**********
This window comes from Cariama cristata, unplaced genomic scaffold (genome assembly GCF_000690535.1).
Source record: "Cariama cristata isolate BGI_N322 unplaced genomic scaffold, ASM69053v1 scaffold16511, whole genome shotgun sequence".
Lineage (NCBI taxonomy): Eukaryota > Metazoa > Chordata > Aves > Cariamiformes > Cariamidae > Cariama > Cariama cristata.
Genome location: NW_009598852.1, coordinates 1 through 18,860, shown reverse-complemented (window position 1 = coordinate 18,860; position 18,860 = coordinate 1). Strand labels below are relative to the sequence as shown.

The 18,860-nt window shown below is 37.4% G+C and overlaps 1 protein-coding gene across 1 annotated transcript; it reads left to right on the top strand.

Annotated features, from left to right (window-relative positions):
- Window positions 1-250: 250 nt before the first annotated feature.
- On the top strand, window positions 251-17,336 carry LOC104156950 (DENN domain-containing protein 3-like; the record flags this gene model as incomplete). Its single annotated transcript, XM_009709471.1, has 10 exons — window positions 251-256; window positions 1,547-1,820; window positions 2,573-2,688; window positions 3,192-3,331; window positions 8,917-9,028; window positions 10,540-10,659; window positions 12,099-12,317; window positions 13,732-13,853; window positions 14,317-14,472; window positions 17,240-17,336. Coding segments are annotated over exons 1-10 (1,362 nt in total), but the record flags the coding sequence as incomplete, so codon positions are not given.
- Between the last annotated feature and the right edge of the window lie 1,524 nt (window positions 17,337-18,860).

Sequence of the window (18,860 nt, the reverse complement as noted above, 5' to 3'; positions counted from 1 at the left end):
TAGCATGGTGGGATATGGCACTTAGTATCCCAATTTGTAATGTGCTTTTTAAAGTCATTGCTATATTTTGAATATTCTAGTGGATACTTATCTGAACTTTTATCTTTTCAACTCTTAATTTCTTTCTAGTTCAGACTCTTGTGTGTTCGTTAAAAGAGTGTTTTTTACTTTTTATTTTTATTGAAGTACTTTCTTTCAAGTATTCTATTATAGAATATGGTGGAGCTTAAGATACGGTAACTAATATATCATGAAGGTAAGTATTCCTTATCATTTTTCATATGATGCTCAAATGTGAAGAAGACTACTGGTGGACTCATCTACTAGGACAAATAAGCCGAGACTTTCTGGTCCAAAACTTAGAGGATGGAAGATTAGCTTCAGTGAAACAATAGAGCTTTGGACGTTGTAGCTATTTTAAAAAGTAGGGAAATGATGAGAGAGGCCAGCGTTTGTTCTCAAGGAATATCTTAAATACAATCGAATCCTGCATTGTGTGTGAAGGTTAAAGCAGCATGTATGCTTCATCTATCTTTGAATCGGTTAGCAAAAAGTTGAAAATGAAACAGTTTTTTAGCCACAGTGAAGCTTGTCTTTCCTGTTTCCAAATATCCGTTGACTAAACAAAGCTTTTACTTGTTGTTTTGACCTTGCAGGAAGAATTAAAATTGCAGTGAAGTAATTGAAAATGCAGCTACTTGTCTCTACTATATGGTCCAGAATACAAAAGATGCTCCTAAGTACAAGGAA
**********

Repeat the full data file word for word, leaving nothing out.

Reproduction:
This window comes from Cariama cristata, unplaced genomic scaffold (genome assembly GCF_000690535.1).
Source record: "Cariama cristata isolate BGI_N322 unplaced genomic scaffold, ASM69053v1 scaffold16511, whole genome shotgun sequence".
Lineage (NCBI taxonomy): Eukaryota > Metazoa > Chordata > Aves > Cariamiformes > Cariamidae > Cariama > Cariama cristata.
Genome location: NW_009598852.1, coordinates 1 through 18,860, shown reverse-complemented (window position 1 = coordinate 18,860; position 18,860 = coordinate 1). Strand labels below are relative to the sequence as shown.

The 18,860-nt window shown below is 37.4% G+C and overlaps 1 protein-coding gene across 1 annotated transcript; it reads left to right on the top strand.

Annotated features, from left to right (window-relative positions):
- Window positions 1-250: 250 nt before the first annotated feature.
- On the top strand, window positions 251-17,336 carry LOC104156950 (DENN domain-containing protein 3-like; the record flags this gene model as incomplete). Its single annotated transcript, XM_009709471.1, has 10 exons — window positions 251-256; window positions 1,547-1,820; window positions 2,573-2,688; window positions 3,192-3,331; window positions 8,917-9,028; window positions 10,540-10,659; window positions 12,099-12,317; window positions 13,732-13,853; window positions 14,317-14,472; window positions 17,240-17,336. Coding segments are annotated over exons 1-10 (1,362 nt in total), but the record flags the coding sequence as incomplete, so codon positions are not given.
- Between the last annotated feature and the right edge of the window lie 1,524 nt (window positions 17,337-18,860).

Sequence of the window (18,860 nt, the reverse complement as noted above, 5' to 3'; positions counted from 1 at the left end):
TAGCATGGTGGGATATGGCACTTAGTATCCCAATTTGTAATGTGCTTTTTAAAGTCATTGCTATATTTTGAATATTCTAGTGGATACTTATCTGAACTTTTATCTTTTCAACTCTTAATTTCTTTCTAGTTCAGACTCTTGTGTGTTCGTTAAAAGAGTGTTTTTTACTTTTTATTTTTATTGAAGTACTTTCTTTCAAGTATTCTATTATAGAATATGGTGGAGCTTAAGATACGGTAACTAATATATCATGAAGGTAAGTATTCCTTATCATTTTTCATATGATGCTCAAATGTGAAGAAGACTACTGGTGGACTCATCTACTAGGACAAATAAGCCGAGACTTTCTGGTCCAAAACTTAGAGGATGGAAGATTAGCTTCAGTGAAACAATAGAGCTTTGGACGTTGTAGCTATTTTAAAAAGTAGGGAAATGATGAGAGAGGCCAGCGTTTGTTCTCAAGGAATATCTTAAATACAATCGAATCCTGCATTGTGTGTGAAGGTTAAAGCAGCATGTATGCTTCATCTATCTTTGAATCGGTTAGCAAAAAGTTGAAAATGAAACAGTTTTTTAGCCACAGTGAAGCTTGTCTTTCCTGTTTCCAAATATCCGTTGACTAAACAAAGCTTTTACTTGTTGTTTTGACCTTGCAGGAAGAATTAAAATTGCAGTGAAGTAATTGAAAATGCAGCTACTTGTCTCTACTATATGGTCCAGAATACAAAAGATGCTCCTAAGTACAAGGAA